The Frankfurt Book Fair is considered one of the most important annual events—maybe the most important—in international publishing, and the German book market is among the largest in the world. Even though a major German media company, Bertelsmann AG, owns the world's largest publisher, the Random House group, and non-German authors are readily available in German translation, few German crime writers are translated into the American market. German-language crime writing, however, is vigorous and various, with leavening from the different outlooks of Germany's internal regions; Austria, Switzerland, Luxembourg, and Liechtenstein; the minority German areas of Belgium (which has a German-speaking parliament in one region), Poland, Denmark, Italy; and several enclaves in other nations. Crime writing in the German language is vitally creative in the twenty-first century and poised to become a major influence on crime writing around the world. The following section includes four country surveys, two short stories, and a note on the remarkable BoKAS archives in Bonn. – J. Madison Davis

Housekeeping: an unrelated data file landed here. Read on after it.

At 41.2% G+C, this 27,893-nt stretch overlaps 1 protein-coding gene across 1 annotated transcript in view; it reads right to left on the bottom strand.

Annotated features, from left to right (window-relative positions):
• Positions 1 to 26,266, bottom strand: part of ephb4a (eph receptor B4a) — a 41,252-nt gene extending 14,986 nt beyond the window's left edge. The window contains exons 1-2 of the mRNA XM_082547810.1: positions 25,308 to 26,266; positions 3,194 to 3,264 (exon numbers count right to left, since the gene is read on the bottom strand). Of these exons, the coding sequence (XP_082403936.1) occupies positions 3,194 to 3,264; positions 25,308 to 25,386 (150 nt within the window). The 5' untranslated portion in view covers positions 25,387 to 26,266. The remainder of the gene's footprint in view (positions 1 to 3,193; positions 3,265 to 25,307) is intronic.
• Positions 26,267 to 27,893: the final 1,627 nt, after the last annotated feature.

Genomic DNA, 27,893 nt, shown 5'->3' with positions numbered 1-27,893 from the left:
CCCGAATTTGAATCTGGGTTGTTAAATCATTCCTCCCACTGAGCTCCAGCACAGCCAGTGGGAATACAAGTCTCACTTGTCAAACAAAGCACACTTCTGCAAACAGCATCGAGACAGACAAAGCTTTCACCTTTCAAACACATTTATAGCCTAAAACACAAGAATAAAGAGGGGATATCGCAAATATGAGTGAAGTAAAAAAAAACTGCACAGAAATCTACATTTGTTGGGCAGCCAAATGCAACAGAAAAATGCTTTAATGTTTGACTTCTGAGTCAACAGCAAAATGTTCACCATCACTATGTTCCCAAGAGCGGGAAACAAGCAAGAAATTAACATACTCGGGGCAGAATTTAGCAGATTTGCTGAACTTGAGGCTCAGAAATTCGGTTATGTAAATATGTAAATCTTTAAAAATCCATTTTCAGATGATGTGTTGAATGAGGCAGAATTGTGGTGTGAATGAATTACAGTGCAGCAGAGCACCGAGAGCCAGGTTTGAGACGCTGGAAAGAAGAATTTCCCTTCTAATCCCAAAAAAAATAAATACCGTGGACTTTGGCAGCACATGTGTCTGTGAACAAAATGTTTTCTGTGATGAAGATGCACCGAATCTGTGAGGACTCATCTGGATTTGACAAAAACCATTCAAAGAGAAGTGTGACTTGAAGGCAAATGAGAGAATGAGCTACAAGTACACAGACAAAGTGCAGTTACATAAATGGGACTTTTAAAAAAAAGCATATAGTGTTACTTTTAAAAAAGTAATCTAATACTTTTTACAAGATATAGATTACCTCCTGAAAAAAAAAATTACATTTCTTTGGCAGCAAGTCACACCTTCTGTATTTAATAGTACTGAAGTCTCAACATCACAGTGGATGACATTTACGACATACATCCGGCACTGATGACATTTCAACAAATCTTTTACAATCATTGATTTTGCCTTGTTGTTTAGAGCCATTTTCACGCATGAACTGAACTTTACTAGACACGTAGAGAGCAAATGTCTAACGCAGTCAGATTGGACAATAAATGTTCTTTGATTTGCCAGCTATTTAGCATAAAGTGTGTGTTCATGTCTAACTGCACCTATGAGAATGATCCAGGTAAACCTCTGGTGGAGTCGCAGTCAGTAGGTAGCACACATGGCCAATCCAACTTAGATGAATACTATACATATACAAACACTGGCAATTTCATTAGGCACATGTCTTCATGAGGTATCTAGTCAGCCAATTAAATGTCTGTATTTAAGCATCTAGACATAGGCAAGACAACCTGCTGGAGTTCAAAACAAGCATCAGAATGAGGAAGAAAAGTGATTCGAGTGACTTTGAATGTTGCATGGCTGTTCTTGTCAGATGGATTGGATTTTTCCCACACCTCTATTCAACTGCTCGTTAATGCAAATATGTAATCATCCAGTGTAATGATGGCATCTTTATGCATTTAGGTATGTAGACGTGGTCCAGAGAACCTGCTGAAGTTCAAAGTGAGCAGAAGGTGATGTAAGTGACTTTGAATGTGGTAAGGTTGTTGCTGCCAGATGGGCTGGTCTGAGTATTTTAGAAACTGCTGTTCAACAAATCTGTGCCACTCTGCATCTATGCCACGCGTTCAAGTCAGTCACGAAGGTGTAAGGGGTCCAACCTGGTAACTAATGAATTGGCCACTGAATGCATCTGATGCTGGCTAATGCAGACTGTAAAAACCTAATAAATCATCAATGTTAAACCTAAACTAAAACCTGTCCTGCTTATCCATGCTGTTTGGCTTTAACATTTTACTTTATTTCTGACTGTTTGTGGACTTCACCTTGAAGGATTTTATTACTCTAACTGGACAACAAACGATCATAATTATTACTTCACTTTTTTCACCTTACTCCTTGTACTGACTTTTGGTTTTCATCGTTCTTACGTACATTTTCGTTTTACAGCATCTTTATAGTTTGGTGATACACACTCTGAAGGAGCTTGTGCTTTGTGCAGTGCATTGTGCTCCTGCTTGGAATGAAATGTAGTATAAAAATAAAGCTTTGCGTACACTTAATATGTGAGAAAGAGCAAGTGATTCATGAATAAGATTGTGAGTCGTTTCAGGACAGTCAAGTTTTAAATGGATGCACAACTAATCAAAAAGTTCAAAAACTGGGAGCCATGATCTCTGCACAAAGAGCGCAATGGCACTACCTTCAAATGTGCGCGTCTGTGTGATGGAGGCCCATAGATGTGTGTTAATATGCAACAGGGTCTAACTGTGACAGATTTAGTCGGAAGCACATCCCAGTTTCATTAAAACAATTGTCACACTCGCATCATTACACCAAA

J. Madison Davis is the author of eight mystery novels, including The Murder of Frau Schütz, an Edgar nominee, and Law and Order: Dead Line, which was an e-book best-seller. He has also published seven nonfiction books and dozens of short stories and articles. His column on international crime writing has been appearing in WLT since 2004, and in 2008 he was elected president of the International Association of Crime Writers.